Both sides come to some mutual resolution and learn to not hate each other. = Good.

Right before the closing credits, all the characters have a dance party instead of an epilogue, or any closing comments. = THE WORST THING EVER.

Seriously, when you have a movie, take the time to write five lines of dialogue at the end. Even if it’s narration, or a Stand By Me style epilogue. But for everything that you hold dear, don’t make your characters just start dancing with each other because you are too lazy to finish the movie.

Notable examples: Shrek, Gnomeo and Juliet, Despicable Me, Tropic Thunder. I’m sure there’s more, but I try not to watch bad movies.

How to Suceed at a Timed Film Competition

As a veteran of five film competitions in two years, there’s quite a few things that I have learned in this time. Some things from success, some from failures. Here’s numbers 1-5 of a million.

Prepare as much as you can in advance. Leading up to the event, you should have some time to acquire your team members and just talk. Chat about some of the movies that you’ve seen lately and have a sense of camaraderie. Also, see what everyone’s specialty is before you start production. Assign some tasks, agree to a certain genre, or just enjoy some company.

Bring food. This is a good way to delegate the task of acquiring food to everybody. Have everybody bring one dish that they enjoy the most. If your competition spans multiple days, plan out the meals for each day. Before long, you’ll have a potluck fit for a king. Just beware of allergies.

Sleep-deprive smartly. Chances are, you most likely aren’t going to spend a third of the competition sleeping, so you’ll be sleep deprived unless you do the following:

  1. Do tasks in shifts.
  2. Rest periodically.
  3. Don’t have someone double up on a major job.
  4. Wait to consume stimulants until after you’ve been up for 12 hours.

With this, you can stay up late and work efficiently. Zombies may make good cast members, but not good crew.

Plan out the whole day. Once you have a rough script, you should have someone make a schedule, planning out which scenes you’ll be filming on each day. Make sure you allow enough time for reshoots and editing. Remember that the schedule is not ironclad; it is a guide to let you know how you are doing.

Work as a team. This has to be the most important advice anyone can give. You all signed up to make a great work of art in a limited amount of time, and you have to do it without being at everyone’s throats. Leave your ego at the door, and work together with everyone. If not, all you have left is a movie that you all hate, and a loathing for the team. Above all, remember that this is supposed to be FUN!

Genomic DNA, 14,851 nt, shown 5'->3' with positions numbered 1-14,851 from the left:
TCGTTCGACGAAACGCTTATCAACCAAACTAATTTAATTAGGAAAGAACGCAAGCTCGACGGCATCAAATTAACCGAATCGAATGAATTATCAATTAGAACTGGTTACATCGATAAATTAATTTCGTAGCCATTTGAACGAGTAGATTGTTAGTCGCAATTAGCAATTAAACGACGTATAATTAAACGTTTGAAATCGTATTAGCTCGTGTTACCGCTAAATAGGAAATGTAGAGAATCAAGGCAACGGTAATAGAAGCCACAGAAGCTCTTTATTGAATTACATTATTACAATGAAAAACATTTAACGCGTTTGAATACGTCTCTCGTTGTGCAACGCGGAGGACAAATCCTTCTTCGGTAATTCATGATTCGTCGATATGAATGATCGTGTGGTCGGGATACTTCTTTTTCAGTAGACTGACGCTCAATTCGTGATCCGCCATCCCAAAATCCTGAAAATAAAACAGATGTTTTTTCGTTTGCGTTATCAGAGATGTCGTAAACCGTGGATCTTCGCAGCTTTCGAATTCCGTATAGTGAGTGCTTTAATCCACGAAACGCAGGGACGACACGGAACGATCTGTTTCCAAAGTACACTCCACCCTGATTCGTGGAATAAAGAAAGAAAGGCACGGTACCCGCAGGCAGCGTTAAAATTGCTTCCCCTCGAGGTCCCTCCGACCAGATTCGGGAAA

Film Tips #3

Tip #3

Beware of Hustlers!

This is something I have recently ran into. So, no names are being used to protect the guilty.

A few months back, I was contacted by a friend who is an actor. He said that there was someone new to Denver who hired him for a leading role, and he was looking for someone to provide equipment, and act as assistant producer. Seemed like a good deal.

So, I had a meeting with my friend and this hustler. He went on to say that he’s just come from New York, worked on huge-budget films with special effects, and wanted to revitalize the industry here in Denver. And, if I would provide him a camera, I would get at least associate producer credit. Seemed like a good deal.

So, naively, I loaned him a camera for a weekend, it came back with no problems. I had also signed a contract with him that said that with giving him the camera he would A: credit me with at least an associate producer, and B: introduce me to executive producers, clients, people who do fundraising, and studio owners. And then I never heard from the guy. A few months went past, and I heard from my friend. He called me and said that this hustler had given him some bad information. Apparently, this guy had worked with a big-name producer, and had used his accolades as his own. Mr. Hustler had not worked on all of these film sets. He had no access to be able to provide what was in the contract that I signed.

So, now I’m a bit wiser. I’m a little more cautious when helping someone out that may not seem like they can fulfill their end of their deal. But something good came of it. The executive producer with stolen accolades was contacted, knows about Mr. Hustler, and did see my film.

In short, be cautious when talking to someone that you don’t exactly know. Do some research and ask cohorts that may have worked with them.

Film Tips #2

Tip #2

Use Sunglasses!

When on and around the set, make sure you have sunglasses nearby. Especially if you’re working indoors. Especially if you’re working with exceptionally bright 2500 Watt HMI lights for hours at a time. A light like that is powerful enough to give you retina damage. Or in the best case scenario, give you a monstrous migraine that would slay the gods. That will take you out of commission fast.